Electrophoretic Separations

Much of the literature available on chip-based elec-trophoretic separations features capillary zone elec-

trophoretic (CZE) separations; however, there are many other types of separation possible, such as iso-tachophoresis and electrokinetic focusing.

Perhaps the simplest applications are based on CZE within silica microchannels. Here EOF and elec-trophoretic mobility can be utilized, the EOF for injection and bulk flow of solutions through the capillary, and electrophoretic mobility for the actual separation process. A typical separation capillary would be 50 mm long, 45 |im wide and 8 |im in depth, with an applied potential in the range 600-1200 V along the 50 mm length. The types of samples that can be separated by this technique are extensive (not surprising, given the diversity of the applications for conventional CZE) but include small anions and cations, monoclonal antibodies, theophylline and DNA fragments. There are a number of potential detectors, but those based on optical or electrochemical methods are the most frequently used.

Electrochemical detection can easily be incorporated on to a microchip, but requires the detector to be located after the high voltage section of the channel. This is necessary to prevent the high voltage causing interference with the detection. This can be achieved in such a system as described above, by locating the electrochemical detector in the channel just after the ground electrode. The EOF occurring in the channel would pump the fluid along the channel from the ground electrode to the detector electrodes. Over this short region, band broadening should not pose a significant problem. It is similar in principle to the porous junction technique widely used in conventional CE. It is possible to achieve limits of detection of micromolar levels or better with electrochemical detection.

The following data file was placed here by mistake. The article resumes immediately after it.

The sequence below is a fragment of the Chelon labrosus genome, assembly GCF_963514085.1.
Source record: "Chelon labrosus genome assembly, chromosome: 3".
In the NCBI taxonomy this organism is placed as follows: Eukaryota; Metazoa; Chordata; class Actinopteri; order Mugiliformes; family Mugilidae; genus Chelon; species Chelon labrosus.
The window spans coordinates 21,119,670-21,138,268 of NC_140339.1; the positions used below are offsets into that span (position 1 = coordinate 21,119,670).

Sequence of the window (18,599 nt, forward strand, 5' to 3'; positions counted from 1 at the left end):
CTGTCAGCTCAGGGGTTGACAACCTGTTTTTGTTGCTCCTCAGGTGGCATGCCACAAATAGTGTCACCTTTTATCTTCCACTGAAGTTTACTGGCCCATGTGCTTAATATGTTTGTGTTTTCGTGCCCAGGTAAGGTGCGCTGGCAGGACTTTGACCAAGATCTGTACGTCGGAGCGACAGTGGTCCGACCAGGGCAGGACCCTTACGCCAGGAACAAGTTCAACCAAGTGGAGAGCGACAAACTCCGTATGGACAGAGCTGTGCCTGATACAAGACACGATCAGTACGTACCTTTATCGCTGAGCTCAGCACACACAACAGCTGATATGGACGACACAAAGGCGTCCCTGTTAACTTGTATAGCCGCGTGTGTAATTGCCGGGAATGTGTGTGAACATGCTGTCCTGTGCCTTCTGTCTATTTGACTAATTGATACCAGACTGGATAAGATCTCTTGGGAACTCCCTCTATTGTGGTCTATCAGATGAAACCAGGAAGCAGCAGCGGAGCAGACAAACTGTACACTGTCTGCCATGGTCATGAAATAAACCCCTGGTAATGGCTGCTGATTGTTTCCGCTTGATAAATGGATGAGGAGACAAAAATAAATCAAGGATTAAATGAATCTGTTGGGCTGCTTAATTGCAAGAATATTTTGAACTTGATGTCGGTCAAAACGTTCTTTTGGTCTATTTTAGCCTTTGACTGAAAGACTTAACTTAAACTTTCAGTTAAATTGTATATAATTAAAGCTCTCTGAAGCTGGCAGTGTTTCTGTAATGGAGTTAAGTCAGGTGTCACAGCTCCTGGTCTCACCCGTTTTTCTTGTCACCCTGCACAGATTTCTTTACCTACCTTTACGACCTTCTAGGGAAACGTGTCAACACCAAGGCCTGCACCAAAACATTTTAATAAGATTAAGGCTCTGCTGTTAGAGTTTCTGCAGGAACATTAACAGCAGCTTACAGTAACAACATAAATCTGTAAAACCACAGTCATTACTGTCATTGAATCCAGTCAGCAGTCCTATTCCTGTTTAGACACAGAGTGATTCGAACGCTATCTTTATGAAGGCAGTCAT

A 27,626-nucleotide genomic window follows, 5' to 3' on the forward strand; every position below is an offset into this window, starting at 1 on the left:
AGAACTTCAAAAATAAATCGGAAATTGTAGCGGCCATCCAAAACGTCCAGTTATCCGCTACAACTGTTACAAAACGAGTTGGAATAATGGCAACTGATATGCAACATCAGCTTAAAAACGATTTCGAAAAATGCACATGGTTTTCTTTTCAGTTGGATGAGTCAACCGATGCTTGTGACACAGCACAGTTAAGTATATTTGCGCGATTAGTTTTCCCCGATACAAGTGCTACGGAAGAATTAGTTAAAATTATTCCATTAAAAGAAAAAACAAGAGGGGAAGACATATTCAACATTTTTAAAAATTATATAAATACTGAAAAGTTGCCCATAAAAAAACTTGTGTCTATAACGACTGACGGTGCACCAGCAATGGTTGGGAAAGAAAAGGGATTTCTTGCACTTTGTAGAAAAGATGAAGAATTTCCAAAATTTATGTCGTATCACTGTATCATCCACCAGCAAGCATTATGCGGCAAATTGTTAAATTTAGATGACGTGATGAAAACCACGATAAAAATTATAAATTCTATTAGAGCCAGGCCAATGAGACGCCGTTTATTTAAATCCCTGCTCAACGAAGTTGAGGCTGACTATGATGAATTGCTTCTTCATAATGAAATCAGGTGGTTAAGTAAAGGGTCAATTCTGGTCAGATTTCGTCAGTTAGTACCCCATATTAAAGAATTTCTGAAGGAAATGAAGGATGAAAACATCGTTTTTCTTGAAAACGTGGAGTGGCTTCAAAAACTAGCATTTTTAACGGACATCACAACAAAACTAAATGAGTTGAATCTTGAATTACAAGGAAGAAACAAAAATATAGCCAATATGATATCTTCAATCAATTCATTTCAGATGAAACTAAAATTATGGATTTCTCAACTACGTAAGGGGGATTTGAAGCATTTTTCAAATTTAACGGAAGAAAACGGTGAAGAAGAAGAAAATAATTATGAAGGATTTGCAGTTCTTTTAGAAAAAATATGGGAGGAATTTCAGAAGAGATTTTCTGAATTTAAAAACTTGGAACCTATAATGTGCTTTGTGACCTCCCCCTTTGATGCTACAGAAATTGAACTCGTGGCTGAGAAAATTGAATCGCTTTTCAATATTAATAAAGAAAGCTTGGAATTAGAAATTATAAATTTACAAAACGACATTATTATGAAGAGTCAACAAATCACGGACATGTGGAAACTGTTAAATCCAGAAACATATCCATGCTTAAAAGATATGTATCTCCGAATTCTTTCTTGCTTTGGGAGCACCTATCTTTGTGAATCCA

Spectroscopic methods fall into two main classes - absorbance and fluorescence. Absorbance measurements are simple to effect, but commonly suffer from relatively low sensitivity. This is primarily due to the channel dimensions resulting in a very small path length. Measurements across a 50 | m channel would give rise to a very small absorbance, since absorbance is proportional to path length. It is possible to increase the path length (Figure 5), but absorbance measurements do not have the sensitivity of fluorescence measurements, although they are generally applicable to a wider range of analytes. In addition, for practical reasons, dual-channel systems are not easily set up and this can lead to instability in the detector signal.

Fluorescence measurements can provide limits of detection in the picomolar range (varying from around 2pmolL~1 upwards), and have even been reported for counting single chromophore molecules. Generally, the excitation source is directed along the